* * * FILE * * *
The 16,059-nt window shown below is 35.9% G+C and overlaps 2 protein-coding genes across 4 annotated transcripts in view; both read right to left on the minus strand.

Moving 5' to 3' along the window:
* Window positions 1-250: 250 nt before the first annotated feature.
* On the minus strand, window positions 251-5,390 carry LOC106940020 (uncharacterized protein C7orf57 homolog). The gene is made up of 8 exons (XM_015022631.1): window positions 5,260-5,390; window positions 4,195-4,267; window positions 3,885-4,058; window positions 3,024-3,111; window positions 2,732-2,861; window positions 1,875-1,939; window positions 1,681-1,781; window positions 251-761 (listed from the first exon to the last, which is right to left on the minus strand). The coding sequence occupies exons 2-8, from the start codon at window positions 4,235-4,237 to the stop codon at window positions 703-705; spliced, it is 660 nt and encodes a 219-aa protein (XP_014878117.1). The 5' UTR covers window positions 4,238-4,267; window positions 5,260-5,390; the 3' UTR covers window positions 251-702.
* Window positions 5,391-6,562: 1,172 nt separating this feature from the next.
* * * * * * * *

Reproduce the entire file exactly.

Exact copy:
The 16,059-nt window shown below is 35.9% G+C and overlaps 2 protein-coding genes across 4 annotated transcripts in view; both read right to left on the minus strand.

Moving 5' to 3' along the window:
* Window positions 1-250: 250 nt before the first annotated feature.
* On the minus strand, window positions 251-5,390 carry LOC106940020 (uncharacterized protein C7orf57 homolog). The gene is made up of 8 exons (XM_015022631.1): window positions 5,260-5,390; window positions 4,195-4,267; window positions 3,885-4,058; window positions 3,024-3,111; window positions 2,732-2,861; window positions 1,875-1,939; window positions 1,681-1,781; window positions 251-761 (listed from the first exon to the last, which is right to left on the minus strand). The coding sequence occupies exons 2-8, from the start codon at window positions 4,235-4,237 to the stop codon at window positions 703-705; spliced, it is 660 nt and encodes a 219-aa protein (XP_014878117.1). The 5' UTR covers window positions 4,238-4,267; window positions 5,260-5,390; the 3' UTR covers window positions 251-702.
* Window positions 5,391-6,562: 1,172 nt separating this feature from the next.